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My understanding is that " 百姓 " is a very impolite way to refer to modern-day traditional Japanese farmers. A good translation might be " country bumpkin ".

As best I can remember:
I learned that word while relaxing with friends at an 居酒屋{いざかや} in Tokyo. Subsequent to that, I tried using it in daily conversations with not very close friends. Each time, I was cautioned about saying " 百姓 ". Those who refer to farmers as " 百姓 " imply that they, themselves, are cultured and refined, while the " 百姓 " lead uneducated, unrefined, bumpkin-ish lifestyles.

  1. Is my recollection of meaning and usage correct?
  2. In what type of settings would a non-native Japanese speaker be able to say " 百姓 " and not be judged as an elitist jerk? In fact, I'd hope to be judged as being someone who knows clever slang.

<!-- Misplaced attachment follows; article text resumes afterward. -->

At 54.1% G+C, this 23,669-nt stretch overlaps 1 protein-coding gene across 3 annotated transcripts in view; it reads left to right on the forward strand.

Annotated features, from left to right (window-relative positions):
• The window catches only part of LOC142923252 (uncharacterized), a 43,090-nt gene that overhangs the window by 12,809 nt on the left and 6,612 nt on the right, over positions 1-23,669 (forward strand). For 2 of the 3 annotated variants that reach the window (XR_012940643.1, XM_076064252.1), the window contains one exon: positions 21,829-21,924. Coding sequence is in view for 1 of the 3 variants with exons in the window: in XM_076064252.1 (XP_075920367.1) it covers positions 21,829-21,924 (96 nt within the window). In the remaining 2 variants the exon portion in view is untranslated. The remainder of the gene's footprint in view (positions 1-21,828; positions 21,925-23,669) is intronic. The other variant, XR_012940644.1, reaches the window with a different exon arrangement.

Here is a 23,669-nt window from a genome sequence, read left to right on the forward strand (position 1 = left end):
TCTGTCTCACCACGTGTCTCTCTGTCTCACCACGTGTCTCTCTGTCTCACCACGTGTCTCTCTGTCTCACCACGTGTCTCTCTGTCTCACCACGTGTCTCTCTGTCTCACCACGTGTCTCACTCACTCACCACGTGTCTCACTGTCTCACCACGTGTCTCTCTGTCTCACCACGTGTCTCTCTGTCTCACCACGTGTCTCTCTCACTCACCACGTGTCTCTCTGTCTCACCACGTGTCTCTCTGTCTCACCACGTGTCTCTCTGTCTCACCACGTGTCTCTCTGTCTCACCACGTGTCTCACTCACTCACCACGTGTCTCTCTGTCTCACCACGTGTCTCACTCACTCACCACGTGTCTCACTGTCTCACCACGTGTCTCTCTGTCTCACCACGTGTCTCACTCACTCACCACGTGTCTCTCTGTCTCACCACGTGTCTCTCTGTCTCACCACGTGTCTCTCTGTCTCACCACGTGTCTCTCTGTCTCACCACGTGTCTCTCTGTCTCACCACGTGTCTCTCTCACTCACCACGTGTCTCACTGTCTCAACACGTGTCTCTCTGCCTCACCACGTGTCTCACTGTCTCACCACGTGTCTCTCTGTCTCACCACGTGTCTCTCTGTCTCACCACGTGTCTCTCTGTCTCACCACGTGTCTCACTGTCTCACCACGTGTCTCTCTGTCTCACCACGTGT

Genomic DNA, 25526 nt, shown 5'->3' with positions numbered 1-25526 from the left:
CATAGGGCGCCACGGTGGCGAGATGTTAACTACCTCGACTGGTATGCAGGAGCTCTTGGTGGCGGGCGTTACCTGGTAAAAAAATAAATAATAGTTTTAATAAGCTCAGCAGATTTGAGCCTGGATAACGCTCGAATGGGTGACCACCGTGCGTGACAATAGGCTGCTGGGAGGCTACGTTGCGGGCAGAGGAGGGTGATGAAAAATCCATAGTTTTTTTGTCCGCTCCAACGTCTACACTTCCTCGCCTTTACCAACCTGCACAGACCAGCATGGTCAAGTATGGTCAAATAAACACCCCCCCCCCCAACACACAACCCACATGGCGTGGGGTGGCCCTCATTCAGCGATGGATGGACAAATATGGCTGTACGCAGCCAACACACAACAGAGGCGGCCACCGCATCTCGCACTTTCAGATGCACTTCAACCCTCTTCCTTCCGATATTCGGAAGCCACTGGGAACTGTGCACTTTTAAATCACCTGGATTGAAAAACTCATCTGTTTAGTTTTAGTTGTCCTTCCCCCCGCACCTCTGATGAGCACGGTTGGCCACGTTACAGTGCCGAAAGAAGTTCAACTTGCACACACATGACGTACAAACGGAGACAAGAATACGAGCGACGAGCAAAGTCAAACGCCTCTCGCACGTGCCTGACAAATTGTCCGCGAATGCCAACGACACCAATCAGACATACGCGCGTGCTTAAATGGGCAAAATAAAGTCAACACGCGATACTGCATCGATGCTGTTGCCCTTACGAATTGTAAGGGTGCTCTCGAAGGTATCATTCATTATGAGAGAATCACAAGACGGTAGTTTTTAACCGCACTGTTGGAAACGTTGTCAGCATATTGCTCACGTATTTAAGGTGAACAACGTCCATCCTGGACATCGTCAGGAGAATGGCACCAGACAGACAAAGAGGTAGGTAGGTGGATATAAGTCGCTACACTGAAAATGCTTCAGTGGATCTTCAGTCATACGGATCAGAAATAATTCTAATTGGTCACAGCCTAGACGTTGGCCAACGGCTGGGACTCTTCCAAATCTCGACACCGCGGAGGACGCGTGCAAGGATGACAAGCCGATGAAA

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1.Is my recollection of meaning and usage correct?

Yes, it is correct and that is because 「[百姓]{ひゃくしょう}」 is closer to "peasant" than to "farmer" in feeling.

2.In what type of settings would a non-native Japanese speaker be able to say " 百姓 " and not be judged as an elitist jerk? In fact, I'd hope to be judged as being someone who knows clever slang.

Whether you are a Japanese-learner or native speaker, there are basically no situations where you can call a farmer a 百姓. The only exception would be when a farmer calls himself a 百姓, which happens quite often.

We have the term 「お百姓さん」, which sounds more "correct" than the plain 「百姓」 but it still would not be used much in public by the more careful speakers -- in particular, by the media. In private conversations, though, it is heard fairly often.

The safest word choices have been given by @Unknown in the comment section above.

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